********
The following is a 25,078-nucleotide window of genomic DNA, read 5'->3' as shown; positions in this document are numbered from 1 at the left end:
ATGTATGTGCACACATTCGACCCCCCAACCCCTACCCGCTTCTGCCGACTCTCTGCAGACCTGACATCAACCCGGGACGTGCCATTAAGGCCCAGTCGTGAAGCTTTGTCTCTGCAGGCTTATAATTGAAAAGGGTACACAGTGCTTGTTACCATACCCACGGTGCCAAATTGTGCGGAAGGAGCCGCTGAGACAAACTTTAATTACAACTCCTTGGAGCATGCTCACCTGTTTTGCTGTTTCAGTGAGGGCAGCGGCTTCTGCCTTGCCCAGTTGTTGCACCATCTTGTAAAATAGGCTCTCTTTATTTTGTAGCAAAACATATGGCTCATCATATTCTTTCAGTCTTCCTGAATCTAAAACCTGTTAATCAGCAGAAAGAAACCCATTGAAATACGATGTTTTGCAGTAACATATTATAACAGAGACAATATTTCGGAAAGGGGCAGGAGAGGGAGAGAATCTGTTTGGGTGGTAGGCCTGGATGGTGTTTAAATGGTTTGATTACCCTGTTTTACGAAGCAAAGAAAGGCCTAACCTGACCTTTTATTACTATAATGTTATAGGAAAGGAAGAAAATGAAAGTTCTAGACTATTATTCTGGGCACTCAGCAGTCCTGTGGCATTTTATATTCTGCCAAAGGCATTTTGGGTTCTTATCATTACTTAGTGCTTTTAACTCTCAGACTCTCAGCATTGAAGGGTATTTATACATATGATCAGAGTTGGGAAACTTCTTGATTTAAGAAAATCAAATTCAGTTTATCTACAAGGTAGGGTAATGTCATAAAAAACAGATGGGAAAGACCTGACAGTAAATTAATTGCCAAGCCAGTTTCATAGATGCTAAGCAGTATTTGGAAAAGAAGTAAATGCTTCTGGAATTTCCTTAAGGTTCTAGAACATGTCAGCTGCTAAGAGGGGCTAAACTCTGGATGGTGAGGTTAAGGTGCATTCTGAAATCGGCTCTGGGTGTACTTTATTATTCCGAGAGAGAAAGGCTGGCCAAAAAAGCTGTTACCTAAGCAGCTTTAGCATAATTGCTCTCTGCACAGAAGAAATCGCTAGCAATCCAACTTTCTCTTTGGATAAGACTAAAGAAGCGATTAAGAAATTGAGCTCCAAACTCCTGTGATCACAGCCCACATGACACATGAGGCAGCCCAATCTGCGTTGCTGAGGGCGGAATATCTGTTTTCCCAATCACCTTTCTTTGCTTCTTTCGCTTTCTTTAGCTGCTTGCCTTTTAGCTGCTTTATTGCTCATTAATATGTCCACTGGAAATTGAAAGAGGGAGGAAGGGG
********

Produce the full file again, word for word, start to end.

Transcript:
The following is a 25,078-nucleotide window of genomic DNA, read 5'->3' as shown; positions in this document are numbered from 1 at the left end:
ATGTATGTGCACACATTCGACCCCCCAACCCCTACCCGCTTCTGCCGACTCTCTGCAGACCTGACATCAACCCGGGACGTGCCATTAAGGCCCAGTCGTGAAGCTTTGTCTCTGCAGGCTTATAATTGAAAAGGGTACACAGTGCTTGTTACCATACCCACGGTGCCAAATTGTGCGGAAGGAGCCGCTGAGACAAACTTTAATTACAACTCCTTGGAGCATGCTCACCTGTTTTGCTGTTTCAGTGAGGGCAGCGGCTTCTGCCTTGCCCAGTTGTTGCACCATCTTGTAAAATAGGCTCTCTTTATTTTGTAGCAAAACATATGGCTCATCATATTCTTTCAGTCTTCCTGAATCTAAAACCTGTTAATCAGCAGAAAGAAACCCATTGAAATACGATGTTTTGCAGTAACATATTATAACAGAGACAATATTTCGGAAAGGGGCAGGAGAGGGAGAGAATCTGTTTGGGTGGTAGGCCTGGATGGTGTTTAAATGGTTTGATTACCCTGTTTTACGAAGCAAAGAAAGGCCTAACCTGACCTTTTATTACTATAATGTTATAGGAAAGGAAGAAAATGAAAGTTCTAGACTATTATTCTGGGCACTCAGCAGTCCTGTGGCATTTTATATTCTGCCAAAGGCATTTTGGGTTCTTATCATTACTTAGTGCTTTTAACTCTCAGACTCTCAGCATTGAAGGGTATTTATACATATGATCAGAGTTGGGAAACTTCTTGATTTAAGAAAATCAAATTCAGTTTATCTACAAGGTAGGGTAATGTCATAAAAAACAGATGGGAAAGACCTGACAGTAAATTAATTGCCAAGCCAGTTTCATAGATGCTAAGCAGTATTTGGAAAAGAAGTAAATGCTTCTGGAATTTCCTTAAGGTTCTAGAACATGTCAGCTGCTAAGAGGGGCTAAACTCTGGATGGTGAGGTTAAGGTGCATTCTGAAATCGGCTCTGGGTGTACTTTATTATTCCGAGAGAGAAAGGCTGGCCAAAAAAGCTGTTACCTAAGCAGCTTTAGCATAATTGCTCTCTGCACAGAAGAAATCGCTAGCAATCCAACTTTCTCTTTGGATAAGACTAAAGAAGCGATTAAGAAATTGAGCTCCAAACTCCTGTGATCACAGCCCACATGACACATGAGGCAGCCCAATCTGCGTTGCTGAGGGCGGAATATCTGTTTTCCCAATCACCTTTCTTTGCTTCTTTCGCTTTCTTTAGCTGCTTGCCTTTTAGCTGCTTTATTGCTCATTAATATGTCCACTGGAAATTGAAAGAGGGAGGAAGGGG